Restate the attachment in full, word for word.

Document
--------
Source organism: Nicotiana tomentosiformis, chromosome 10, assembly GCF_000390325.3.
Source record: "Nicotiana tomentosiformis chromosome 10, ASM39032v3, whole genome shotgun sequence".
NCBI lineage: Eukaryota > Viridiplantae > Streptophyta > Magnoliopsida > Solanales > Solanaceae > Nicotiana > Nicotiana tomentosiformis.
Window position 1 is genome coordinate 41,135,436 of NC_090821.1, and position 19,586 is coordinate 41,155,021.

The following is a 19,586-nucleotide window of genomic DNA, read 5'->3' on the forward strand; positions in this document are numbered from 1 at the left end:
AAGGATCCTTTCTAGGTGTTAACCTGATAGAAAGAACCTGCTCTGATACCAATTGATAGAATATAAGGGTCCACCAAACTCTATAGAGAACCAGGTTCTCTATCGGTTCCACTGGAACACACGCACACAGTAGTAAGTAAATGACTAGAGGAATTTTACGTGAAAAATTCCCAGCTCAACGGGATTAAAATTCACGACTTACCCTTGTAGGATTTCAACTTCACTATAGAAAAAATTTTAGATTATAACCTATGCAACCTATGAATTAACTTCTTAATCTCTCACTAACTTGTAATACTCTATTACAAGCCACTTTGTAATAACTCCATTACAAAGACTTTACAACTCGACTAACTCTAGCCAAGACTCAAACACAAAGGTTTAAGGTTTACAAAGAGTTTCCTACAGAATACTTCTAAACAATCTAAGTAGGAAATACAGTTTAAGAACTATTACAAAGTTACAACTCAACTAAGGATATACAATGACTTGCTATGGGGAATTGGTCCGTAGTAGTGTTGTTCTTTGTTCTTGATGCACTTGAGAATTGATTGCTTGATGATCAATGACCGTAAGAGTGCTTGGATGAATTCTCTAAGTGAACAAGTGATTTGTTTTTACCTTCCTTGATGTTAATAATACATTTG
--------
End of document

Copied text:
Source organism: Nicotiana tomentosiformis, chromosome 10, assembly GCF_000390325.3.
Source record: "Nicotiana tomentosiformis chromosome 10, ASM39032v3, whole genome shotgun sequence".
NCBI lineage: Eukaryota > Viridiplantae > Streptophyta > Magnoliopsida > Solanales > Solanaceae > Nicotiana > Nicotiana tomentosiformis.
Window position 1 is genome coordinate 41,135,436 of NC_090821.1, and position 19,586 is coordinate 41,155,021.

The following is a 19,586-nucleotide window of genomic DNA, read 5'->3' on the forward strand; positions in this document are numbered from 1 at the left end:
AAGGATCCTTTCTAGGTGTTAACCTGATAGAAAGAACCTGCTCTGATACCAATTGATAGAATATAAGGGTCCACCAAACTCTATAGAGAACCAGGTTCTCTATCGGTTCCACTGGAACACACGCACACAGTAGTAAGTAAATGACTAGAGGAATTTTACGTGAAAAATTCCCAGCTCAACGGGATTAAAATTCACGACTTACCCTTGTAGGATTTCAACTTCACTATAGAAAAAATTTTAGATTATAACCTATGCAACCTATGAATTAACTTCTTAATCTCTCACTAACTTGTAATACTCTATTACAAGCCACTTTGTAATAACTCCATTACAAAGACTTTACAACTCGACTAACTCTAGCCAAGACTCAAACACAAAGGTTTAAGGTTTACAAAGAGTTTCCTACAGAATACTTCTAAACAATCTAAGTAGGAAATACAGTTTAAGAACTATTACAAAGTTACAACTCAACTAAGGATATACAATGACTTGCTATGGGGAATTGGTCCGTAGTAGTGTTGTTCTTTGTTCTTGATGCACTTGAGAATTGATTGCTTGATGATCAATGACCGTAAGAGTGCTTGGATGAATTCTCTAAGTGAACAAGTGATTTGTTTTTACCTTCCTTGATGTTAATAATACATTTG